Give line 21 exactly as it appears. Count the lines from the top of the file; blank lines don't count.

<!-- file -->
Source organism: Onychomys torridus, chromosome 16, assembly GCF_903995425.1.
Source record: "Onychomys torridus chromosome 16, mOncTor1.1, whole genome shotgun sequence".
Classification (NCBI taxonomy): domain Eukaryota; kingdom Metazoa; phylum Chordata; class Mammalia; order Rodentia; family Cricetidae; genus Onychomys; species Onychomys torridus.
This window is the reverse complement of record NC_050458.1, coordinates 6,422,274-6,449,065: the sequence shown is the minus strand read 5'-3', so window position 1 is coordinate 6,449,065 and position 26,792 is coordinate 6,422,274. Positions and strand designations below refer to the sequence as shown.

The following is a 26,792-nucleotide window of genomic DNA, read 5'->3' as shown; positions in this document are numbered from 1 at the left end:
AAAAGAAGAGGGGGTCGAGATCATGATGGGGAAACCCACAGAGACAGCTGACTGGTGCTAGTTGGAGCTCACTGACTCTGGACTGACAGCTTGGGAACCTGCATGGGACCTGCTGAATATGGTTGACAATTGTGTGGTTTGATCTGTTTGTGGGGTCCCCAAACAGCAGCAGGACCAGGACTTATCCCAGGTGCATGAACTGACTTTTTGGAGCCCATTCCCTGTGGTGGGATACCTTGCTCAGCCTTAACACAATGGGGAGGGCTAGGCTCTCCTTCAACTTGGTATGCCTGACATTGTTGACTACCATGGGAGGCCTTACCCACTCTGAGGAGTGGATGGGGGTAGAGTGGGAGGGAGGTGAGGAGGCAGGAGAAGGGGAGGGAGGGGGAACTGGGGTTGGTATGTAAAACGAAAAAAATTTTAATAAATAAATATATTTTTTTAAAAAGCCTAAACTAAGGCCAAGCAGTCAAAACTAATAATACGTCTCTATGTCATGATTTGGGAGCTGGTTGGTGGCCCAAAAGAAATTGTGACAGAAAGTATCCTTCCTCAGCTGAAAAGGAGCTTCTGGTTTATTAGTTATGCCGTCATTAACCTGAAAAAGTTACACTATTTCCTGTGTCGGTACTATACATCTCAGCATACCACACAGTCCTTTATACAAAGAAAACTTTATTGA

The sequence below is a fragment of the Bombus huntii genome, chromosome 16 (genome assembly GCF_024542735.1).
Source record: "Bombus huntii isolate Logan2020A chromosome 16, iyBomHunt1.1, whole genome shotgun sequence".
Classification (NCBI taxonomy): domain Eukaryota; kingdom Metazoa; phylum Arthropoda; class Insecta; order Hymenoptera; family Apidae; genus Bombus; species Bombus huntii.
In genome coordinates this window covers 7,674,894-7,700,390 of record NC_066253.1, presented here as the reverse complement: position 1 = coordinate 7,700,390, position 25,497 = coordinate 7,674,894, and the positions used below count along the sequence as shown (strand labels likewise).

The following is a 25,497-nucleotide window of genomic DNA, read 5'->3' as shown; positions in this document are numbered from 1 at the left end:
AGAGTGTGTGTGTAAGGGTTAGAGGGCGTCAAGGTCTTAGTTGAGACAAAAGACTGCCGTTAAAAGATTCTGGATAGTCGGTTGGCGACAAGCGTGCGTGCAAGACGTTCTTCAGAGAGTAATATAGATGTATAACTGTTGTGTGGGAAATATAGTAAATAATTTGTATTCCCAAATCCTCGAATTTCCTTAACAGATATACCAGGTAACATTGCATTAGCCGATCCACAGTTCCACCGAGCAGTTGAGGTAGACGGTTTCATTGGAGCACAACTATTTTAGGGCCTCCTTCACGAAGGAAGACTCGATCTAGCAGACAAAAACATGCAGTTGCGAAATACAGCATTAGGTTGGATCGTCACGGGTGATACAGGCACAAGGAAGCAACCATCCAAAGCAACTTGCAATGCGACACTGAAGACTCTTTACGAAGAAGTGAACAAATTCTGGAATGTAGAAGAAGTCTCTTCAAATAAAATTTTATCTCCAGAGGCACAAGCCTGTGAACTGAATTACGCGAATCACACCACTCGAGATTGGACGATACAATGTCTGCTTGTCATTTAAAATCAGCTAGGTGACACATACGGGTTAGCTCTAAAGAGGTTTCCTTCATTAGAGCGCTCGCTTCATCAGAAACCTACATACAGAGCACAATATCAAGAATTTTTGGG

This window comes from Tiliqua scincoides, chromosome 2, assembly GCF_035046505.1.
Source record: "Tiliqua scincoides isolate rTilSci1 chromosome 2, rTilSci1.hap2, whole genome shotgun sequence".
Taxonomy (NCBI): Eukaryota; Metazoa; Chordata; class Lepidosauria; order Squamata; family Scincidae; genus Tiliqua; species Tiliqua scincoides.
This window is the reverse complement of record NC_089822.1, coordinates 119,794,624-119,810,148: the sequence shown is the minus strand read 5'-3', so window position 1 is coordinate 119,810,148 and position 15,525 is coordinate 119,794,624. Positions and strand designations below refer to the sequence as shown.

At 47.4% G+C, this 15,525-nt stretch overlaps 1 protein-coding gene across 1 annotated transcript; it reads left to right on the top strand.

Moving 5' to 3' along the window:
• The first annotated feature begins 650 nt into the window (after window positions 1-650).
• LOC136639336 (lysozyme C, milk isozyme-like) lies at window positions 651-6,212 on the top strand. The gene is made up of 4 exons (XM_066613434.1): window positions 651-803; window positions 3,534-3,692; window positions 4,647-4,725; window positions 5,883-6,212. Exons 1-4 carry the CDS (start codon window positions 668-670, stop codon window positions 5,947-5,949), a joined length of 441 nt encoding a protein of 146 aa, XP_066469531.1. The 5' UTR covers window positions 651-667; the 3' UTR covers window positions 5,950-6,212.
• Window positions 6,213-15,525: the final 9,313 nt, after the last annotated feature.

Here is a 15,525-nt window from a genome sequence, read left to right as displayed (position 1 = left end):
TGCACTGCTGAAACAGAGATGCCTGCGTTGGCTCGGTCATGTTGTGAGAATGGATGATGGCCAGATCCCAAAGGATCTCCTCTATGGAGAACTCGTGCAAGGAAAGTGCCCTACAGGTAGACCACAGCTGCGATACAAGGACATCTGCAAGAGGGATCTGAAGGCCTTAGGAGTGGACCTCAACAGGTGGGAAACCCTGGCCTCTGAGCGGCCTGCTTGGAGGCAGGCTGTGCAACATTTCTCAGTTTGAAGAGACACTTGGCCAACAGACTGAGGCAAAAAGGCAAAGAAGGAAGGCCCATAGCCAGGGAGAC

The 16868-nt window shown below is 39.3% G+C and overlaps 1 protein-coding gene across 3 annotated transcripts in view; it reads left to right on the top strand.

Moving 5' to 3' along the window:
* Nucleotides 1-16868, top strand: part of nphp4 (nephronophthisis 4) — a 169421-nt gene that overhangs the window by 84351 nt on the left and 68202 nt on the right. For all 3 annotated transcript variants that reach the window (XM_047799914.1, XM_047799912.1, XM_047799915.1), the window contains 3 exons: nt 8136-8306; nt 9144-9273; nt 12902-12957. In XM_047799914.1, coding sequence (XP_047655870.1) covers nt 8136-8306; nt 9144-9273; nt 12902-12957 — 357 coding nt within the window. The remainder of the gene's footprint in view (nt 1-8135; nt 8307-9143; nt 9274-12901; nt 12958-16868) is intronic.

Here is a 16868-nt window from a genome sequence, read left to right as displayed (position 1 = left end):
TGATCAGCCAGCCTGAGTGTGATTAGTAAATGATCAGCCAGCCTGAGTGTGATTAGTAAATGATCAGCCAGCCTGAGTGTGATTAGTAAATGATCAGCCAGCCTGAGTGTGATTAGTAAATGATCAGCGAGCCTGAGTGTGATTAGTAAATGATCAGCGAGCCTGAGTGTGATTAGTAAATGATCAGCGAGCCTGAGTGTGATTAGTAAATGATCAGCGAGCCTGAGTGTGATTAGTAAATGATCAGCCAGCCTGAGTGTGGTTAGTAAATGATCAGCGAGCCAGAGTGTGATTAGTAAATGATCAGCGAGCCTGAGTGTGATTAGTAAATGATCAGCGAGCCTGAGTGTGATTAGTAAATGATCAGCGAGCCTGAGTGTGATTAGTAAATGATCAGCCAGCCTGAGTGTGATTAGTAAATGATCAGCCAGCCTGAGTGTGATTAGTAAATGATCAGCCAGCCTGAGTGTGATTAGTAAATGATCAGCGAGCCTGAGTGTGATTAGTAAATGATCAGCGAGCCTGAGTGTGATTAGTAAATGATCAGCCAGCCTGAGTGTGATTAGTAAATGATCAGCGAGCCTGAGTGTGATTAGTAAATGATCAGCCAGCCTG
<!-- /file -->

• Window positions 6,213-15,525: the final 9,313 nt, after the last annotated feature.